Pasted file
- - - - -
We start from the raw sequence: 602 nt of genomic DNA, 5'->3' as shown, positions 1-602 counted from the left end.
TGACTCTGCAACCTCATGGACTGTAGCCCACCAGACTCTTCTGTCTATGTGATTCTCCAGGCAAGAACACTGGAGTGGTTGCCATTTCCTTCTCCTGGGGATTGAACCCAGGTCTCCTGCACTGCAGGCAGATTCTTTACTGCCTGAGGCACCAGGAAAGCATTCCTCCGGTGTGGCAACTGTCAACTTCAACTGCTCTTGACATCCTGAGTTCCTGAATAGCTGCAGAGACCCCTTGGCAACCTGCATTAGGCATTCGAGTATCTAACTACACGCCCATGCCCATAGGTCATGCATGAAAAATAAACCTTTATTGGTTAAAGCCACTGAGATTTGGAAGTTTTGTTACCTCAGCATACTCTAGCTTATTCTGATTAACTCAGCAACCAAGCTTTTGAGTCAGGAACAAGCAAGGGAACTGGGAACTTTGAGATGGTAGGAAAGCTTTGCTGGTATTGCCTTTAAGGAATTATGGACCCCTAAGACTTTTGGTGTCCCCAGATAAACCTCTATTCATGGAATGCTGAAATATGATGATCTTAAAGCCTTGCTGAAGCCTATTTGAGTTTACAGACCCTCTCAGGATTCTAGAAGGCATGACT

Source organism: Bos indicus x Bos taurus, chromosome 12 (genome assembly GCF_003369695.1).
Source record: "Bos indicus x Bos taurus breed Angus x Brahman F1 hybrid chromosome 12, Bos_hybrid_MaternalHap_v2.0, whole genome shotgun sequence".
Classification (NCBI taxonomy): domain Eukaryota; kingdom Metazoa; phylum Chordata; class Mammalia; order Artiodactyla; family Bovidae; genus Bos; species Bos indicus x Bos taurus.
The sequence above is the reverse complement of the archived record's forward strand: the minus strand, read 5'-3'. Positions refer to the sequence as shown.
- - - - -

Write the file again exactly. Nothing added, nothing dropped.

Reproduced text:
We start from the raw sequence: 602 nt of genomic DNA, 5'->3' as shown, positions 1-602 counted from the left end.
TGACTCTGCAACCTCATGGACTGTAGCCCACCAGACTCTTCTGTCTATGTGATTCTCCAGGCAAGAACACTGGAGTGGTTGCCATTTCCTTCTCCTGGGGATTGAACCCAGGTCTCCTGCACTGCAGGCAGATTCTTTACTGCCTGAGGCACCAGGAAAGCATTCCTCCGGTGTGGCAACTGTCAACTTCAACTGCTCTTGACATCCTGAGTTCCTGAATAGCTGCAGAGACCCCTTGGCAACCTGCATTAGGCATTCGAGTATCTAACTACACGCCCATGCCCATAGGTCATGCATGAAAAATAAACCTTTATTGGTTAAAGCCACTGAGATTTGGAAGTTTTGTTACCTCAGCATACTCTAGCTTATTCTGATTAACTCAGCAACCAAGCTTTTGAGTCAGGAACAAGCAAGGGAACTGGGAACTTTGAGATGGTAGGAAAGCTTTGCTGGTATTGCCTTTAAGGAATTATGGACCCCTAAGACTTTTGGTGTCCCCAGATAAACCTCTATTCATGGAATGCTGAAATATGATGATCTTAAAGCCTTGCTGAAGCCTATTTGAGTTTACAGACCCTCTCAGGATTCTAGAAGGCATGACT

Source organism: Bos indicus x Bos taurus, chromosome 12 (genome assembly GCF_003369695.1).
Source record: "Bos indicus x Bos taurus breed Angus x Brahman F1 hybrid chromosome 12, Bos_hybrid_MaternalHap_v2.0, whole genome shotgun sequence".
Classification (NCBI taxonomy): domain Eukaryota; kingdom Metazoa; phylum Chordata; class Mammalia; order Artiodactyla; family Bovidae; genus Bos; species Bos indicus x Bos taurus.
The sequence above is the reverse complement of the archived record's forward strand: the minus strand, read 5'-3'. Positions refer to the sequence as shown.